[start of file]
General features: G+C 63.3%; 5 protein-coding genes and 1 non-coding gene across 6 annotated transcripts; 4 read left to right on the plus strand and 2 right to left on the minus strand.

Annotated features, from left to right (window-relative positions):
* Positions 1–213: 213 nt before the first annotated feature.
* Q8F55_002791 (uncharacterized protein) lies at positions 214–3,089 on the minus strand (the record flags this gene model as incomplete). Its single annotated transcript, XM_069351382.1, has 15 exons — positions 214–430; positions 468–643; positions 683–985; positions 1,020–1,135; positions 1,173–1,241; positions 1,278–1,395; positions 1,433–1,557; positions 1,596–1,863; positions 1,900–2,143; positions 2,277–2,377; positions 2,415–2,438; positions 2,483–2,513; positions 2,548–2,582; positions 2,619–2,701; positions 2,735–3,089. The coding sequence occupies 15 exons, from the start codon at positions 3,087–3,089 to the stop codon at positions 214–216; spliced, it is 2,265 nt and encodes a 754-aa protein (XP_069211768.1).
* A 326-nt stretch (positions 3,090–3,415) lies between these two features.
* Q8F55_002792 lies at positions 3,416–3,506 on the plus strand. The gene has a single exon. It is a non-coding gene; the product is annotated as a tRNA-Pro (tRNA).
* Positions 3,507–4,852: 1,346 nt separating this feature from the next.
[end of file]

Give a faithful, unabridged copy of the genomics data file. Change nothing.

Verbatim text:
General features: G+C 63.3%; 5 protein-coding genes and 1 non-coding gene across 6 annotated transcripts; 4 read left to right on the plus strand and 2 right to left on the minus strand.

Annotated features, from left to right (window-relative positions):
* Positions 1–213: 213 nt before the first annotated feature.
* Q8F55_002791 (uncharacterized protein) lies at positions 214–3,089 on the minus strand (the record flags this gene model as incomplete). Its single annotated transcript, XM_069351382.1, has 15 exons — positions 214–430; positions 468–643; positions 683–985; positions 1,020–1,135; positions 1,173–1,241; positions 1,278–1,395; positions 1,433–1,557; positions 1,596–1,863; positions 1,900–2,143; positions 2,277–2,377; positions 2,415–2,438; positions 2,483–2,513; positions 2,548–2,582; positions 2,619–2,701; positions 2,735–3,089. The coding sequence occupies 15 exons, from the start codon at positions 3,087–3,089 to the stop codon at positions 214–216; spliced, it is 2,265 nt and encodes a 754-aa protein (XP_069211768.1).
* A 326-nt stretch (positions 3,090–3,415) lies between these two features.
* Q8F55_002792 lies at positions 3,416–3,506 on the plus strand. The gene has a single exon. It is a non-coding gene; the product is annotated as a tRNA-Pro (tRNA).
* Positions 3,507–4,852: 1,346 nt separating this feature from the next.